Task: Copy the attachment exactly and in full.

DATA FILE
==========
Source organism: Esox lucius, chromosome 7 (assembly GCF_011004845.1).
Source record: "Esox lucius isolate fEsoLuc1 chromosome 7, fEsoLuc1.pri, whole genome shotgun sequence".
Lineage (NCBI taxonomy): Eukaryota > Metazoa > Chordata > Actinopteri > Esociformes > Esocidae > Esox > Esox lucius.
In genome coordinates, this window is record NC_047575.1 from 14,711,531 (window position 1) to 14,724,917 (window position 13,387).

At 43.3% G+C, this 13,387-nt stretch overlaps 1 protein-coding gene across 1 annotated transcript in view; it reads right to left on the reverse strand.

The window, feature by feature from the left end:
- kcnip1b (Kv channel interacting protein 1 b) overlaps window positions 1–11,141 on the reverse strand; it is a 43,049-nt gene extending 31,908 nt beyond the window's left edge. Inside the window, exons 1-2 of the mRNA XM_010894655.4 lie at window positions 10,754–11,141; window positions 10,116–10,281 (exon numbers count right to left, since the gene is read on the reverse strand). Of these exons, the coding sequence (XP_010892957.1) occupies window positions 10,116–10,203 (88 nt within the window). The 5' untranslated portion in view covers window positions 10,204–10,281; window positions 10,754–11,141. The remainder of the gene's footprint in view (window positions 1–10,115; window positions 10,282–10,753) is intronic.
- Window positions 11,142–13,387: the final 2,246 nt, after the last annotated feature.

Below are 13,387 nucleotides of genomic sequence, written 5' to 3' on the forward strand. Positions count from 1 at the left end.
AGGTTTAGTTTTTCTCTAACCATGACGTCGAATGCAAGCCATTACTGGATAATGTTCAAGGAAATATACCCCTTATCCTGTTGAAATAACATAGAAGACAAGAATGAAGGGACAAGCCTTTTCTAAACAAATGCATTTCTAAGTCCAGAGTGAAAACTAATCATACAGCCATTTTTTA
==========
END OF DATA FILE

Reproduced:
Source organism: Esox lucius, chromosome 7 (assembly GCF_011004845.1).
Source record: "Esox lucius isolate fEsoLuc1 chromosome 7, fEsoLuc1.pri, whole genome shotgun sequence".
Lineage (NCBI taxonomy): Eukaryota > Metazoa > Chordata > Actinopteri > Esociformes > Esocidae > Esox > Esox lucius.
In genome coordinates, this window is record NC_047575.1 from 14,711,531 (window position 1) to 14,724,917 (window position 13,387).

At 43.3% G+C, this 13,387-nt stretch overlaps 1 protein-coding gene across 1 annotated transcript in view; it reads right to left on the reverse strand.

The window, feature by feature from the left end:
- kcnip1b (Kv channel interacting protein 1 b) overlaps window positions 1–11,141 on the reverse strand; it is a 43,049-nt gene extending 31,908 nt beyond the window's left edge. Inside the window, exons 1-2 of the mRNA XM_010894655.4 lie at window positions 10,754–11,141; window positions 10,116–10,281 (exon numbers count right to left, since the gene is read on the reverse strand). Of these exons, the coding sequence (XP_010892957.1) occupies window positions 10,116–10,203 (88 nt within the window). The 5' untranslated portion in view covers window positions 10,204–10,281; window positions 10,754–11,141. The remainder of the gene's footprint in view (window positions 1–10,115; window positions 10,282–10,753) is intronic.
- Window positions 11,142–13,387: the final 2,246 nt, after the last annotated feature.

Below are 13,387 nucleotides of genomic sequence, written 5' to 3' on the forward strand. Positions count from 1 at the left end.
AGGTTTAGTTTTTCTCTAACCATGACGTCGAATGCAAGCCATTACTGGATAATGTTCAAGGAAATATACCCCTTATCCTGTTGAAATAACATAGAAGACAAGAATGAAGGGACAAGCCTTTTCTAAACAAATGCATTTCTAAGTCCAGAGTGAAAACTAATCATACAGCCATTTTTTA